Under Rule 155, the parties "submit computations pursuant to the Court's determination of the issues". Rule 155(a). Thus the Rule constitutes "the mechanism whereby the Court is enabled to enter a decision for the dollar amounts of deficiencies and/or overpayments" resulting from the Court's substantive disposition. Cloes v. Commissioner [Dec. 39,517], 79 T.C. 933, 935 (1982). A Rule 155 proceeding is an appropriate vehicle for dealing with "`purely mathematically generated computational items'." Harris v. Commissioner [Dec. 48,380], 99 T.C. 121, 124 (1992) (quoting Home Group, Inc. v. Commissioner [Dec. 44,994], 91 T.C. 265, 269 (1988), affd. [89-1 USTC ╤ 9329] 875 F.2d 377 (2d Cir. 1989)), affd. [94-1 USTC ╤ 50,118] 16 F.3d 75 (5th Cir. 1994). It may not, however, be used to raise "new issues", Rule 155(c), which generally has been construed in this context to mean matters which would require consideration of evidence not already contained in the record, see Harris v. Commissioner, supra at 124; Cloes v. Commissioner, supra at 935-937; Estate of Street v. Commissioner [Dec. 50,244(M)], T.C. Memo. 1994-568. Hence, while petitioners' entitlement to section 164 deductions was in one sense an unpled new matter, the underlying factual predicate, as petitioners interpreted respondent's stipulations, was not a new issue under the standard enunciated for Rule 155.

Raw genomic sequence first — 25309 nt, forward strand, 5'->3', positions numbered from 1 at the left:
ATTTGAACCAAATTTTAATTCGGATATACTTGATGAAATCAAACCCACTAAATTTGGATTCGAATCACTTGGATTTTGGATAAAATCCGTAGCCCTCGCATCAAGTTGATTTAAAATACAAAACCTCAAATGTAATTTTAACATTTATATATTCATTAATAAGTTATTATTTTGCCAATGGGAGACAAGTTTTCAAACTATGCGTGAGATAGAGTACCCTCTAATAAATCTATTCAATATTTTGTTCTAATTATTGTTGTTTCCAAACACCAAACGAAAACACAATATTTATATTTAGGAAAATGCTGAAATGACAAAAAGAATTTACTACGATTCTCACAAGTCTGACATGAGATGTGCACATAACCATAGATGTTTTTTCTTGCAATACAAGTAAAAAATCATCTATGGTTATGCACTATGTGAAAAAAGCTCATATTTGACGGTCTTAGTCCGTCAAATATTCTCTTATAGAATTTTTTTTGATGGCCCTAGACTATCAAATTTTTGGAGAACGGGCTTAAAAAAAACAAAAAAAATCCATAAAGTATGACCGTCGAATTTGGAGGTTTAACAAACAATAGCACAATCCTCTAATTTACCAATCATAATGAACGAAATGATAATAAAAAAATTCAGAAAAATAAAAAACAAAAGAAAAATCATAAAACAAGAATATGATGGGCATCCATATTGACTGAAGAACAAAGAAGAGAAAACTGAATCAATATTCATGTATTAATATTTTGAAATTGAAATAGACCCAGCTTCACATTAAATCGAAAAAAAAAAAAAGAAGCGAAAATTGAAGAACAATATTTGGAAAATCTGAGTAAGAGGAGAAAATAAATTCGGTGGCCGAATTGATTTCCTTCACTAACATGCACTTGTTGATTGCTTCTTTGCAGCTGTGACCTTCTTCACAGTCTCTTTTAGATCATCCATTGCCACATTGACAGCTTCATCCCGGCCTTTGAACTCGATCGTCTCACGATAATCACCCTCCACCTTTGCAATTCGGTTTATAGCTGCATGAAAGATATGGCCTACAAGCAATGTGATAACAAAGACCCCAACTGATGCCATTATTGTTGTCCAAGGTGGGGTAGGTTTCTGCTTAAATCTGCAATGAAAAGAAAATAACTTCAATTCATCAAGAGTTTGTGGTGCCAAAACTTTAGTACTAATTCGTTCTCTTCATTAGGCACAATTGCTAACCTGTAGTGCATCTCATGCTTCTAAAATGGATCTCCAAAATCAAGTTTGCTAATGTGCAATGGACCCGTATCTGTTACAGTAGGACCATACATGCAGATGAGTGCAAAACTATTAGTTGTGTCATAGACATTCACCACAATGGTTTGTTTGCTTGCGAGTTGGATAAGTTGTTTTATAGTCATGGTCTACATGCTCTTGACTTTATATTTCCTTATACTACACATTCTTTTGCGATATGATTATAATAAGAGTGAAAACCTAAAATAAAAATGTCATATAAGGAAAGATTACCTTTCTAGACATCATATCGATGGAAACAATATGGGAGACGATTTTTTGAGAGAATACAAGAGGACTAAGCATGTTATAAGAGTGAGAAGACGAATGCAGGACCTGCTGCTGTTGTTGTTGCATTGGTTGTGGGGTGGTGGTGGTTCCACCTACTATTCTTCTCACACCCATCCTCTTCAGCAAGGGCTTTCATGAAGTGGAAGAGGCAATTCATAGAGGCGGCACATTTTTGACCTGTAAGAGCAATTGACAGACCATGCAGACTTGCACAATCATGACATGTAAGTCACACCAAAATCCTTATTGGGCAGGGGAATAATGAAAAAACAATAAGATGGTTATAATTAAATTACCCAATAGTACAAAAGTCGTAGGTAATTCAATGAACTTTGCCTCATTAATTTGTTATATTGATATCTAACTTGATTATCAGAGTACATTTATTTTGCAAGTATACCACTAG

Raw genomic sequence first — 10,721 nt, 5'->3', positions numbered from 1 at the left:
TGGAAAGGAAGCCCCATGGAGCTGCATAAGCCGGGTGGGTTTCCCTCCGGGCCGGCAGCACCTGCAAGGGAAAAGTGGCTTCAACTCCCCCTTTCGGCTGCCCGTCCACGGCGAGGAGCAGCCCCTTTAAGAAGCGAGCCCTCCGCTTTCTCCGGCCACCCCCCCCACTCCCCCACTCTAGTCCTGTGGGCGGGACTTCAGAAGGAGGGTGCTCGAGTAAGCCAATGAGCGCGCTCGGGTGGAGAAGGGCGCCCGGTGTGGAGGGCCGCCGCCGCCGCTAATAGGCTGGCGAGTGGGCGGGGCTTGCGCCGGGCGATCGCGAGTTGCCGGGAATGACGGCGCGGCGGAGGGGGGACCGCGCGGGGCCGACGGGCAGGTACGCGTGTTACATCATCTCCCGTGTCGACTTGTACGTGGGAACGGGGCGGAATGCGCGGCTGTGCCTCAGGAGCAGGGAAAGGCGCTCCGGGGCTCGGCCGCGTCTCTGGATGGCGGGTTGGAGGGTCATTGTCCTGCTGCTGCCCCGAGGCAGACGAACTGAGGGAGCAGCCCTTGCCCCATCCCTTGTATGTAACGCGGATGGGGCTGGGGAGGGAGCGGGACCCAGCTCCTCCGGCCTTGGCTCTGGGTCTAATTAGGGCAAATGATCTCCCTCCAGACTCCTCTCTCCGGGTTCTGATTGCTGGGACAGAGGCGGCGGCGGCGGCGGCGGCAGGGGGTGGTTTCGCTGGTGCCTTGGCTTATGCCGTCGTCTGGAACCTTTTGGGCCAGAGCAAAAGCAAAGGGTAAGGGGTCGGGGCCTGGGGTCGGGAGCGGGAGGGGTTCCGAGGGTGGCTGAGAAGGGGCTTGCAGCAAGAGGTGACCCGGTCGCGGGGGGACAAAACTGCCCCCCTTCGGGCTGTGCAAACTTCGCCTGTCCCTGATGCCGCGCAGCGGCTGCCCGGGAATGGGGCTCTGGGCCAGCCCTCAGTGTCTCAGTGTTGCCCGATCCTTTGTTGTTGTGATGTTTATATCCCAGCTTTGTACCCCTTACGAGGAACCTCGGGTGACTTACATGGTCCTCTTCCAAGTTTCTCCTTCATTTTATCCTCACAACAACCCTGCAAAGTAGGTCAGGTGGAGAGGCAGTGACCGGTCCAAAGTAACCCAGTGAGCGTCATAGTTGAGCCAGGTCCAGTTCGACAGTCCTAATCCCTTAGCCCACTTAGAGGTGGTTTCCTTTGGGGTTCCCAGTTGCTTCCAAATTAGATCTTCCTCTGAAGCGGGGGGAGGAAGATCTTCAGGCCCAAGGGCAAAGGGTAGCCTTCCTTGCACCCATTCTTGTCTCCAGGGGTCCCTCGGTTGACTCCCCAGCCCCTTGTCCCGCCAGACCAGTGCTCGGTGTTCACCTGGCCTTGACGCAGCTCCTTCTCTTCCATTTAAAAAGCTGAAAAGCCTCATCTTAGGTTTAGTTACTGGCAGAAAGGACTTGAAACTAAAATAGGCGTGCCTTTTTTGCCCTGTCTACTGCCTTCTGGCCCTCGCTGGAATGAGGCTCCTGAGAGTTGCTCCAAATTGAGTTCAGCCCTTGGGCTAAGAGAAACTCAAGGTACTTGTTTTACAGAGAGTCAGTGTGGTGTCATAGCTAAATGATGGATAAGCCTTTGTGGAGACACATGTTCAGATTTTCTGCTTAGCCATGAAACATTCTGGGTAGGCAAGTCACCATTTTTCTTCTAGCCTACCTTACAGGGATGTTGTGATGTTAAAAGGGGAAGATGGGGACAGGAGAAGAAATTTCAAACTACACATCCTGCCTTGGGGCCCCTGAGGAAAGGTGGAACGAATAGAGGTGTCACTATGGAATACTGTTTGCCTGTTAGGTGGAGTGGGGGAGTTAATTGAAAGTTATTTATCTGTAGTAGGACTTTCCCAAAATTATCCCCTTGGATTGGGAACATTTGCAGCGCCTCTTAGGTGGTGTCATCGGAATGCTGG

In this connection, we note that respondent had the opportunity to present evidence at trial regarding the characterization of the taxes, beyond the stipulations, and chose not to do so. Moreover, even now in extensive postopinion submissions respondent has not alluded to any evidence which might have been adduced to show the taxes were other than "income taxes", or to any further requirements for the deductions.
Thus, while we acknowledge that respondent's litigation strategy may perhaps have been affected by petitioners' failure expressly to raise the deduction issue prior to trial, we believe that the circumstances of this case reveal an even greater potential for prejudice to petitioners. To recapitulate, we focus particularly on the similarity of the underlying substantive requirements for a credit versus a deduction, respondent's apparently unreserved stipulations and opportunity to adduce evidence to the contrary, and petitioners' reliance on the standard set forth in case law for Rule 155 consideration. In this context, concerns of justice counsel us not summarily to refuse petitioners the opportunity under Rule 41(a) to plead this issue and thereby to render it at least a possible subject of a Rule 155 computation. We thus will grant petitioners' motions to amend.